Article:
Discover the whippet temperament and behavior with children, dogs of other breeds, cats and small pets.
Whippets love to have company and are often friendly towards other dogs.
Probably if whippets could express their preferences, they would put at the top of their "favorite friends list" first loving humans, then other whippets, sighthounds and finally other dogs.
More often than not my whippets enjoy a good game of catch with other whippets and sighthounds, while their relationship with other breeds is less predictable.
They favor non dominant, easy going dogs. Especially my Zippo, as he likes to think himself the ruler of our canine world, won’t put up with any bossing and the encounter with dominant, rough mannered dogs often ends in a fight and a collection of assorted cuts and bruises for him.
Companions of the same sex are well accepted by some whippets but having two males in the same household was a rather bumpy ride for me.
My two male whippet dogs were very competitive especially about their positions on the sofa but funnily enough rarely fought about food.
They completely stopped fighting only after they were both neutered.
Adding a dog of the opposite sex to your household is the safest choice and probably the most easily accepted by your whippet.
Introducing a new dog to the household requires patience and caution, a dog fight can be extremely dangerous and is to be carefully avoided.
Ideally, before the first meeting, the dogs will have been fed and exercised to put them in a relaxed and accepting state of mind.
Have the dogs meet and get acquainted under your supervision, on a neutral ground like a public park.
The ideal spot would be safely fenced and with enough space for them to run and play without getting too far away from you.
Give your dogs some time apart to rest and relax especially if your new dog is a puppy. A small crate that the bigger dog cannot enter can become a safe haven for the pup.
At the beginning don't feed your whippet dogs together, keep them separated by a gate or a glass door so they can see each other without the possibility to fight over the food.
Don't leave the dogs together and unsupervised until they have proven to be happy and confident in each other company.
Whippets have a very strong prey instinct, this is what makes them such splendid racing dogs and hunters but it also makes them see small, furry animals as potential game.
I once caught my whippets gazing with a very intent and dangerous look at an unsuspecting lady wrapped in a gorgeous mink fur. You could tell they were asking themselves what kind of creature she was and if she was going to make a good catch.
Personally, I didn’t have any luck trying to mix whippets and cats but other whippeteers tell me that it is not necessarily so, especially when the dogs are raised with cats from the beginning.
Some whippets learn to respect the resident felines especially when they are introduced as a puppies to old and self confident cats, already living in the house.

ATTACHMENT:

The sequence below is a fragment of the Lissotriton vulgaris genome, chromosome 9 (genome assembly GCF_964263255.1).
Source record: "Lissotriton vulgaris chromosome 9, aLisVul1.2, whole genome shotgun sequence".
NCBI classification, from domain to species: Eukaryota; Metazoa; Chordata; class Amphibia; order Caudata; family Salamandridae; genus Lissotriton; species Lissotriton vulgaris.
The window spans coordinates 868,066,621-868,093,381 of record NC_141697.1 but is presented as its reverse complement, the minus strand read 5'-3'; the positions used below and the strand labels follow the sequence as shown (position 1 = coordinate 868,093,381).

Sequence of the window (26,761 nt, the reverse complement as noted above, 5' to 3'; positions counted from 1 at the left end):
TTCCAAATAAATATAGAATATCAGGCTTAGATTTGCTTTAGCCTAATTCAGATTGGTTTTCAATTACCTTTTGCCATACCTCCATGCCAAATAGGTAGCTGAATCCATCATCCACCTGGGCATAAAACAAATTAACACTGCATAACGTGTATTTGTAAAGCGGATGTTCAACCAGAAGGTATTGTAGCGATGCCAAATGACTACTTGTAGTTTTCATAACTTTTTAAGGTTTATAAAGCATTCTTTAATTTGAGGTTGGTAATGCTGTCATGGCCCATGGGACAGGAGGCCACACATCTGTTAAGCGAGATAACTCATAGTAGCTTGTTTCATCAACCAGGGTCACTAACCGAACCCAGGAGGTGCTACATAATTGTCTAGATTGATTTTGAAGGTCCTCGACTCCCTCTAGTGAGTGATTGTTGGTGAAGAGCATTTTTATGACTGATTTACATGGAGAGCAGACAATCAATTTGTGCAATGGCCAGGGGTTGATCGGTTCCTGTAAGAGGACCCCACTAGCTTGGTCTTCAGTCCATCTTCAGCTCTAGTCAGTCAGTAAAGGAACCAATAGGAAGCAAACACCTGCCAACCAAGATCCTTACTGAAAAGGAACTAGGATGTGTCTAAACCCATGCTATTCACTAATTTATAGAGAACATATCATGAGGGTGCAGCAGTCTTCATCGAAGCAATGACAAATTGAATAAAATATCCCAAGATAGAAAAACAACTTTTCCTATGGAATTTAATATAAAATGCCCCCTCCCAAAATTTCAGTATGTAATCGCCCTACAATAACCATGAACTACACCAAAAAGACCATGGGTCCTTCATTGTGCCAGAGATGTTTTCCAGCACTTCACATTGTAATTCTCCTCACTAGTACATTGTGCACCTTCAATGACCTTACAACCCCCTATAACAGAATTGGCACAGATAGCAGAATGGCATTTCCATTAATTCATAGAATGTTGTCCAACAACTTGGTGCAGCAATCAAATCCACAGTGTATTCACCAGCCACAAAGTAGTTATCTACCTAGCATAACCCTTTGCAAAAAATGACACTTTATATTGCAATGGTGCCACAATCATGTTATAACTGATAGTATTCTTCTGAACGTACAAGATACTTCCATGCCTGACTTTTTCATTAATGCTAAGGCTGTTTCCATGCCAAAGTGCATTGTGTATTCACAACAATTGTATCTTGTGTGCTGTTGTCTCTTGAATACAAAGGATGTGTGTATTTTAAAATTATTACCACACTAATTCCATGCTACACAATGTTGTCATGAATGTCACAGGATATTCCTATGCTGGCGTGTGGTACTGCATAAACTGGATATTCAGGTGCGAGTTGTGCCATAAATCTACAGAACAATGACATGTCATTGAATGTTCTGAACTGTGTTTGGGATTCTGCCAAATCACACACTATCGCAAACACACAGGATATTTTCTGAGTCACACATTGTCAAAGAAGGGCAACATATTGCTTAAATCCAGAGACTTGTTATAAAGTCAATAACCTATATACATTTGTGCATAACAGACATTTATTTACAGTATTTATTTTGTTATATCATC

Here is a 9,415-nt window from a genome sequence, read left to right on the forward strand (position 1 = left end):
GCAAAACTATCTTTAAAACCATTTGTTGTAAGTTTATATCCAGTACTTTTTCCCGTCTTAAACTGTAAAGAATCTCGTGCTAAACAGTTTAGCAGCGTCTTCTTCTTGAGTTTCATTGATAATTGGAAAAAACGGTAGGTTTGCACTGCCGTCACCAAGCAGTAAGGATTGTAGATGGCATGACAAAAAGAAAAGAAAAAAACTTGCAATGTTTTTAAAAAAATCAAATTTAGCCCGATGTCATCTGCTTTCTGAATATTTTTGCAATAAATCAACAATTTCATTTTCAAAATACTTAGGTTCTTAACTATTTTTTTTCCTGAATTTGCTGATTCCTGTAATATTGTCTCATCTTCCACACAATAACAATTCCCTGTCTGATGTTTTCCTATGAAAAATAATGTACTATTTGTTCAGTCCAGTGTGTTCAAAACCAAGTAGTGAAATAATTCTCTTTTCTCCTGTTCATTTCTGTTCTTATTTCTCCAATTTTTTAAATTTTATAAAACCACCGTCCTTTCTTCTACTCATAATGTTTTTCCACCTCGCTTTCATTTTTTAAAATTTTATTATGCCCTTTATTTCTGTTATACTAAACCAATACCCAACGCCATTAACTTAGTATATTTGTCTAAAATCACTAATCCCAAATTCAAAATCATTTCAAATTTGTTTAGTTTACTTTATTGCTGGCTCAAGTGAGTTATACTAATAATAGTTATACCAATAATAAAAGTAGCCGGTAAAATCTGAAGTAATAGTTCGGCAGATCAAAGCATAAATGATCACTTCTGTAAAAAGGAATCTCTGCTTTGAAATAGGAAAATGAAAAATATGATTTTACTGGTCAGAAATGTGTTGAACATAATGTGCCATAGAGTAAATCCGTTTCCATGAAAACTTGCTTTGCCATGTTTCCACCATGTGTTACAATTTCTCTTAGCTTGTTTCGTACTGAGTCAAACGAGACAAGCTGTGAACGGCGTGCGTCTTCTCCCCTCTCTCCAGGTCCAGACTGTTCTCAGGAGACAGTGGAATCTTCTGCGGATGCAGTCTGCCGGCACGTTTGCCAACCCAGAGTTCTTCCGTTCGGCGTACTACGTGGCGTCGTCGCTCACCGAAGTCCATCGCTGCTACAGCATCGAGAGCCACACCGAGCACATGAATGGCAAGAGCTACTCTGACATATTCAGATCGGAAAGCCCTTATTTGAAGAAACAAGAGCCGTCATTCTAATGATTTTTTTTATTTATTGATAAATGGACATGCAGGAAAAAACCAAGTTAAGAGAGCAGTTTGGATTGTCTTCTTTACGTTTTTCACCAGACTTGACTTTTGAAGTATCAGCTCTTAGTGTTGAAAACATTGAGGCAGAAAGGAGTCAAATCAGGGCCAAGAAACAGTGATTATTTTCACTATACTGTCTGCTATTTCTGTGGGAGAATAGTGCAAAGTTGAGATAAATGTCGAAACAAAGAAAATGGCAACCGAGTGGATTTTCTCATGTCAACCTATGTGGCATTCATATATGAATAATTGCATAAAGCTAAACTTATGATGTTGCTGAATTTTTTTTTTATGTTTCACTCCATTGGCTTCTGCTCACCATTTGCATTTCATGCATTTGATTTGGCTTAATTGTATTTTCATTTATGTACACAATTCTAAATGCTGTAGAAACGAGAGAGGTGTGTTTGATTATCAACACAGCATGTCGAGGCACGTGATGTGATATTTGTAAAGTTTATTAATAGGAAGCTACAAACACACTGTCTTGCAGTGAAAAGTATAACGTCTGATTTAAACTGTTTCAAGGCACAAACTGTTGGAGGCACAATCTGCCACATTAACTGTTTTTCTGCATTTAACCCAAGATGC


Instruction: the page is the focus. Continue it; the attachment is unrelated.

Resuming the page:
My Lola, who was raised with huge Maine Coon cats, has learned to respect them (also because they are as big as her) and she actually enjoys their company especially in cold winter nights.
Nevertheless, when we encounter a cat during our walks she pulls on the leash and prances like a wild bronco.
To stop her from this annoying display of hunting instinct, when she sees a cat, I turn and take few steps in the opposite direction.
As soon as she calms down, we resume our walk.
If you think about adding a whippet to your household and you already have cats, look for a dog that has already proved himself to be cat proof.
In any case, the introduction of a new pet always calls for a good deal of caution to avoid accidents and irrevocable hard feelings between species.
I would definitely keep whippets away from rabbits, guinea pigs and hamsters, they look too much like a hound’s natural prey.
Really, you don't want to see a whippet in action on the wrong prey.
Given the occasion, our sweet pooches suddenly can turn into velociraptors extremely fast and efficient in killing their catch.
My kids appreciate the quiet and unobtrusive whippet temperament. In exchange the whippets gladly lend themselves to children's games.
During a long summer afternoon an unnatural silence descended on our house. When I went to check the cause of such a suspicious calm, I found my kids happily playing with my collection of dog collars and the whippets, their necks draped with a multitude of decorations, modeling the afternoon away.
Whippets generally don’t enjoy repetitive games, they’ll retrieve your frisbee a few times and than will look for some other form of entrainment. If the game gets too rough they would rather withdrawal than react brusquely or snap at rough handling.
If you are looking for a dog that will fetch a ball one hundred times in a row, you better look for another breed.
But, on another hand whippets adore quiet games, the attention of children and the gentle touch of little fingers no matter how clumsy as long as they are loving.
The whippets' gentle temperament makes them one of the best breeds for kids once they are old enough to be considerate about the dog's needs.
Whippets are also a great dog breed for seniors for their moderate size, their calm behavior indoors and minimal grooming requirement.
The whippet is a great family dog, safe around children (given the normal precautions), an excellent jogging companion, a quite presence while you are at the computer and a great company for the grand parents.
There is also another side of the whippets' temperament that should not be underestimated. A whippet is also a fantastic racing dog. Coursing and racing events can became a focus for the family, a great excuse for a family outing and a picnic.
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